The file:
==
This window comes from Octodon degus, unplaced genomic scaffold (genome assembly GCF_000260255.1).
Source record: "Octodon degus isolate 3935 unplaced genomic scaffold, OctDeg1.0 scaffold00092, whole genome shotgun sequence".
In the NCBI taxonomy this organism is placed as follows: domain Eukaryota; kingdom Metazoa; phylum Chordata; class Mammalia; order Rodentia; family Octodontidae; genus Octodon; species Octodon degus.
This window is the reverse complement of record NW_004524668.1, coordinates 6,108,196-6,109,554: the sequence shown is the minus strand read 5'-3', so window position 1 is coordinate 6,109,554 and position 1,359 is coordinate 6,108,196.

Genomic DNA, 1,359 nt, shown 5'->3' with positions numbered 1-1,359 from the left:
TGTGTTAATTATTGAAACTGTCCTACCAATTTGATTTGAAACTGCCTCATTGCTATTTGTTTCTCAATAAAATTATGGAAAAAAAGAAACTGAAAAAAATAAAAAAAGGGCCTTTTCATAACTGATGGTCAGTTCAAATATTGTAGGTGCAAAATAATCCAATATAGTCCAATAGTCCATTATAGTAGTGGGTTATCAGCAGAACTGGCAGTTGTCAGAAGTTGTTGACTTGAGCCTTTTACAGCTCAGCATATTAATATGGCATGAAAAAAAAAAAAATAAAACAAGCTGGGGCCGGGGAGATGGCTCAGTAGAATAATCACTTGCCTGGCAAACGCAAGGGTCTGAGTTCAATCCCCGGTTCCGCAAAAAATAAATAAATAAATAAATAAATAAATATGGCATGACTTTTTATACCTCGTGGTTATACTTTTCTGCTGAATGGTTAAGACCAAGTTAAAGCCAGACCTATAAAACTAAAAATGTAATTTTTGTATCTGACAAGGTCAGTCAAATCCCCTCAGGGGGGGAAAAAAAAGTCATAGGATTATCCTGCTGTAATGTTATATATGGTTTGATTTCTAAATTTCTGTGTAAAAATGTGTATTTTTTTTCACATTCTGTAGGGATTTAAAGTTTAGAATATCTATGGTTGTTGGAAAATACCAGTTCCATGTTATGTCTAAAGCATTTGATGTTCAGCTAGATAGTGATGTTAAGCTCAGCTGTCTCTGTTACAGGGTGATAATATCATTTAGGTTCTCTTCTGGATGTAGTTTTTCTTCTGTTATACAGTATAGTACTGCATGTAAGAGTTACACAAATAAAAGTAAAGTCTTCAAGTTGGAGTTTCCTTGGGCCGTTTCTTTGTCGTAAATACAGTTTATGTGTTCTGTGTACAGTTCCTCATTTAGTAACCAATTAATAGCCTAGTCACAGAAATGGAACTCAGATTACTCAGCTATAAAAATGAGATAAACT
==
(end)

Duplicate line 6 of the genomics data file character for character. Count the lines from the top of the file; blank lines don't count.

TGTGTTAATTATTGAAACTGTCCTACCAATTTGATTTGAAACTGCCTCATTGCTATTTGTTTCTCAATAAAATTATGGAAAAAAAGAAACTGAAAAAAATAAAAAAAGGGCCTTTTCATAACTGATGGTCAGTTCAAATATTGTAGGTGCAAAATAATCCAATATAGTCCAATAGTCCATTATAGTAGTGGGTTATCAGCAGAACTGGCAGTTGTCAGAAGTTGTTGACTTGAGCCTTTTACAGCTCAGCATATTAATATGGCATGAAAAAAAAAAAAATAAAACAAGCTGGGGCCGGGGAGATGGCTCAGTAGAATAATCACTTGCCTGGCAAACGCAAGGGTCTGAGTTCAATCCCCGGTTCCGCAAAAAATAAATAAATAAATAAATAAATAAATATGGCATGACTTTTTATACCTCGTGGTTATACTTTTCTGCTGAATGGTTAAGACCAAGTTAAAGCCAGACCTATAAAACTAAAAATGTAATTTTTGTATCTGACAAGGTCAGTCAAATCCCCTCAGGGGGGGAAAAAAAAGTCATAGGATTATCCTGCTGTAATGTTATATATGGTTTGATTTCTAAATTTCTGTGTAAAAATGTGTATTTTTTTTCACATTCTGTAGGGATTTAAAGTTTAGAATATCTATGGTTGTTGGAAAATACCAGTTCCATGTTATGTCTAAAGCATTTGATGTTCAGCTAGATAGTGATGTTAAGCTCAGCTGTCTCTGTTACAGGGTGATAATATCATTTAGGTTCTCTTCTGGATGTAGTTTTTCTTCTGTTATACAGTATAGTACTGCATGTAAGAGTTACACAAATAAAAGTAAAGTCTTCAAGTTGGAGTTTCCTTGGGCCGTTTCTTTGTCGTAAATACAGTTTATGTGTTCTGTGTACAGTTCCTCATTTAGTAACCAATTAATAGCCTAGTCACAGAAATGGAACTCAGATTACTCAGCTATAAAAATGAGATAAACT